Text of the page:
Latest Biotechnology and Biological Sciences Research Council Stories
Researchers funded by the Biotechnology and Biological Sciences Research Council (BBSRC) have gained a key insight into a disease that is devastating the UK's fish farming industry.
Crop growth, drinking water and recreational water sports could all be adversely affected if predicted changes in rainfall patterns over the coming years prove true, according to research published this month in Biology and Fertility of Soils.
A study published tomorrow (10 April) in Science examines a key player in conditions such as cancer, inflammatory bowel disease, rheumatoid arthritis and asthma and has shown that cells use a sophisticated communication system to coordinate responses to infection and maintain inflammation in the body.
Effective stem cell treatment for strokes has taken a significant step forward today (March 9) as scientists reveal how they have replaced stroke-damaged brain tissue in rats.
Scientists have discovered the secrets of a sophisticated molecule that plays a role in many aspects of human health from fertility to blood pressure; digestion to mental health.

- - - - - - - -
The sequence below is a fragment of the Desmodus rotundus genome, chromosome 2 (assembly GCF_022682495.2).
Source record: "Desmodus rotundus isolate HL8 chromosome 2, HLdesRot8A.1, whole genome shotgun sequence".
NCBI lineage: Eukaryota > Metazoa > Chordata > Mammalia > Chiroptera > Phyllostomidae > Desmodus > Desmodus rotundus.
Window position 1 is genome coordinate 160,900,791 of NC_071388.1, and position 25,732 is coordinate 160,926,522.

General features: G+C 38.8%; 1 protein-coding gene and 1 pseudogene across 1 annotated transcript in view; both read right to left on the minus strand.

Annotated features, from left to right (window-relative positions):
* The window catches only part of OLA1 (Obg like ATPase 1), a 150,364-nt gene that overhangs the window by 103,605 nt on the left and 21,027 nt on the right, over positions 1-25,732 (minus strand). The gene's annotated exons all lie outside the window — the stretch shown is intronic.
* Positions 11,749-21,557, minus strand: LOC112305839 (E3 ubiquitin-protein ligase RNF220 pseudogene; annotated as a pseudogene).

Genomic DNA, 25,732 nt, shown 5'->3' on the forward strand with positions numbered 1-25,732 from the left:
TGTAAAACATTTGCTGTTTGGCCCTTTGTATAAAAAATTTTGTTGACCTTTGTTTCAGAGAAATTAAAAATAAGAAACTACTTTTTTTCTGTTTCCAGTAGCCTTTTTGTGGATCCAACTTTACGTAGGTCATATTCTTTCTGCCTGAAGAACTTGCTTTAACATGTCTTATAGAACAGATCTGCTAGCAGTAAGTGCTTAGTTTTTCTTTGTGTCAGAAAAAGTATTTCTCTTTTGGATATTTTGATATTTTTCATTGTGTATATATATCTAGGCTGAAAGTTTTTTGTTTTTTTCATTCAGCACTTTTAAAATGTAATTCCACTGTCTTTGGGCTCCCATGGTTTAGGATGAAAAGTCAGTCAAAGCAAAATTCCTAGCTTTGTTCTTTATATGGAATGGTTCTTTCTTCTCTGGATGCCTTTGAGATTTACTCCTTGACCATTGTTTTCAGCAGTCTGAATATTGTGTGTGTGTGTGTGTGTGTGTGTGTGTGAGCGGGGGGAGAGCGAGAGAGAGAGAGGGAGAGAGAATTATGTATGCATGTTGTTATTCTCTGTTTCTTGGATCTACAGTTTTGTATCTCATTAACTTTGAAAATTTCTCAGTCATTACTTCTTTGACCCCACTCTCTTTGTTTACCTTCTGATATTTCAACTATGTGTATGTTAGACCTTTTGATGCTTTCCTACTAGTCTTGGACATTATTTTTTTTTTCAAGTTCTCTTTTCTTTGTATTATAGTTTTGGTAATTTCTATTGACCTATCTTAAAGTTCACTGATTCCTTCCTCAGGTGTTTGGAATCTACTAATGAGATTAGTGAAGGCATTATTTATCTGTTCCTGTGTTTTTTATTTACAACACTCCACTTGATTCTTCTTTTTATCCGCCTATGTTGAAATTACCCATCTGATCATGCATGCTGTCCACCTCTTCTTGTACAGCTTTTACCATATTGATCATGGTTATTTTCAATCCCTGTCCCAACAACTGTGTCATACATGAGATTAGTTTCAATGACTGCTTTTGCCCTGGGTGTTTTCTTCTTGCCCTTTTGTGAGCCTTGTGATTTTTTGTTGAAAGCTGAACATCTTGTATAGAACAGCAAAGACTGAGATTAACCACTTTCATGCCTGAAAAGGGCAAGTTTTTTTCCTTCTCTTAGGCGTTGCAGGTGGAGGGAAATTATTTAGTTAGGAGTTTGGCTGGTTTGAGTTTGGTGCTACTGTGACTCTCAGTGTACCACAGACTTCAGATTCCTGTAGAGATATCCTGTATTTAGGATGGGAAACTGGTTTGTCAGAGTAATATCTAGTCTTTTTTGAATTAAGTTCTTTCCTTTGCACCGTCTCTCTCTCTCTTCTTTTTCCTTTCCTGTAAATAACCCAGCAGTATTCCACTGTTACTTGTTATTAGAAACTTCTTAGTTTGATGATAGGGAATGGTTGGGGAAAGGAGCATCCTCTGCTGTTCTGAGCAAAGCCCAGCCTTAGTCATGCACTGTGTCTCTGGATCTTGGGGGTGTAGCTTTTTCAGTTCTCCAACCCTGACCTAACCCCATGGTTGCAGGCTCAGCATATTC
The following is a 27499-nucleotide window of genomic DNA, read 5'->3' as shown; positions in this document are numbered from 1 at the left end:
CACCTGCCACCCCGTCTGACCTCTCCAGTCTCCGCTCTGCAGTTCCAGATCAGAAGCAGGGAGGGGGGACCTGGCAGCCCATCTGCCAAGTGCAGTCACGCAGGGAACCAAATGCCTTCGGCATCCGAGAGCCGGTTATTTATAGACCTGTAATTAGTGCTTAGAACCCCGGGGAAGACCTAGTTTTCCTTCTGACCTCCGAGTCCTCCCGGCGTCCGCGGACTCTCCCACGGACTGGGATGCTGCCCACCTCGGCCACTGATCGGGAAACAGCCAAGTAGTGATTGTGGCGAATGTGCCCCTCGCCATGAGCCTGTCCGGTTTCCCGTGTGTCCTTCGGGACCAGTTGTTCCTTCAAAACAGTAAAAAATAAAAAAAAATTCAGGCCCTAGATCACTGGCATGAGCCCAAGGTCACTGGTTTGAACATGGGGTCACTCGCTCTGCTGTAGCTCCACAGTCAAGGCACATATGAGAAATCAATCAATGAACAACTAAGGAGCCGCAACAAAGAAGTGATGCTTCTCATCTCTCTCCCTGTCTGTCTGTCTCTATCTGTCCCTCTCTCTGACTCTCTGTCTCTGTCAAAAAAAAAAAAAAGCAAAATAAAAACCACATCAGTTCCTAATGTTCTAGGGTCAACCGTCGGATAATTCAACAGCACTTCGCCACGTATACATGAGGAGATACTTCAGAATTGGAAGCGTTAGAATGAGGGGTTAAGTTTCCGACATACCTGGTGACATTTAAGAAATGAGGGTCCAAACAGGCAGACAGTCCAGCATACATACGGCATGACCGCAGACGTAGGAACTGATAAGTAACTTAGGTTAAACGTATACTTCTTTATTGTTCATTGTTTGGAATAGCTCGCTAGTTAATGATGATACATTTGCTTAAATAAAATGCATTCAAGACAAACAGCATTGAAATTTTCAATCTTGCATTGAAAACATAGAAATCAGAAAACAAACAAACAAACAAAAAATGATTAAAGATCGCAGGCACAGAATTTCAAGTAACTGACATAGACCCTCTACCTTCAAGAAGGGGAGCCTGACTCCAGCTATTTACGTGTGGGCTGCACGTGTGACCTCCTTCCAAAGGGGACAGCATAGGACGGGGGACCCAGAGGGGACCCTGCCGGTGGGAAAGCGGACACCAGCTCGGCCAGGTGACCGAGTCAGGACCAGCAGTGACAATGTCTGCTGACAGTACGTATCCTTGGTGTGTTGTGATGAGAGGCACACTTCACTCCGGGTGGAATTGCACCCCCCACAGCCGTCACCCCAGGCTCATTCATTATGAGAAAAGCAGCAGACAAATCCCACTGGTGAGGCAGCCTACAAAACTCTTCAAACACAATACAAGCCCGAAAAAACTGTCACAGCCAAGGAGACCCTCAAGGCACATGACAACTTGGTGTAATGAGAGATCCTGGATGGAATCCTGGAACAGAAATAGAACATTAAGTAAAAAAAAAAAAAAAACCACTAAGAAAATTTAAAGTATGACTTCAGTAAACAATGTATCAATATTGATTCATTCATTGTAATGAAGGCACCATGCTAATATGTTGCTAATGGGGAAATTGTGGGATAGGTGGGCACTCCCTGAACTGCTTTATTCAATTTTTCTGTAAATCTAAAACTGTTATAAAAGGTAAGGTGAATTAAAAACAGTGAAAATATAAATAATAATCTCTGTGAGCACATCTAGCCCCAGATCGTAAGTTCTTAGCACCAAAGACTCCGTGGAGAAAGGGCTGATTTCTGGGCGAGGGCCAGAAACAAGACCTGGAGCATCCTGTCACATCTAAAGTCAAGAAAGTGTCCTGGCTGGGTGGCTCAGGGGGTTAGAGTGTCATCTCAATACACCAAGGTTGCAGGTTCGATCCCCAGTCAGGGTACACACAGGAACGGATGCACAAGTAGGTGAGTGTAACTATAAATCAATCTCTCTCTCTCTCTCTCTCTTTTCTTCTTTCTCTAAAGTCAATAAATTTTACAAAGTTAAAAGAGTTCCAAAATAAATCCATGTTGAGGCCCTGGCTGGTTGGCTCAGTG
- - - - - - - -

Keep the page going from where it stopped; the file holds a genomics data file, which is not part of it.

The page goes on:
Scientists funded by the Biotechnology and Biological Sciences Research Council have harnessed a new drug discovery tool to identify a new player in the body's insulin secretion process. This finding could spark a completely new class of drugs to treat type 2 diabetes.
Researchers at the Babraham Institute near Cambridge, supported by the Alzheimer's Research Trust and the Biotechnology and Biological Sciences Research Council (BBSRC), have discovered that the brain's circuitry survives longer than previously thought in diseases of ageing such as Alzheimer's disease. The findings were published today in the journal Brain.Alzheimer's disease causes nerve cells in the brain to die, resulting in problems with memory, speech and understanding. Little is known...
Aphids are emerging as sentinels of climate change, researchers at BBSRC-supported Rothamsted Research have shown.
Scientists funded by the Biotechnology and Biological Sciences Research Council (BBSRC) have found a fast and effective way to investigate important aspects of human ageing. Working at the University of Oxford and The Open University, Dr Lynne Cox and Dr Robert Saunders have discovered a gene in fruit flies that means flies can now be used to study the effects ageing has on DNA.
New research reveals that sentries are also a feature of the bird world and is very likely to be a rare example of truly cooperative behavior.
- A ceramic container used inside a fuel-fired kiln to protect pots from the flame.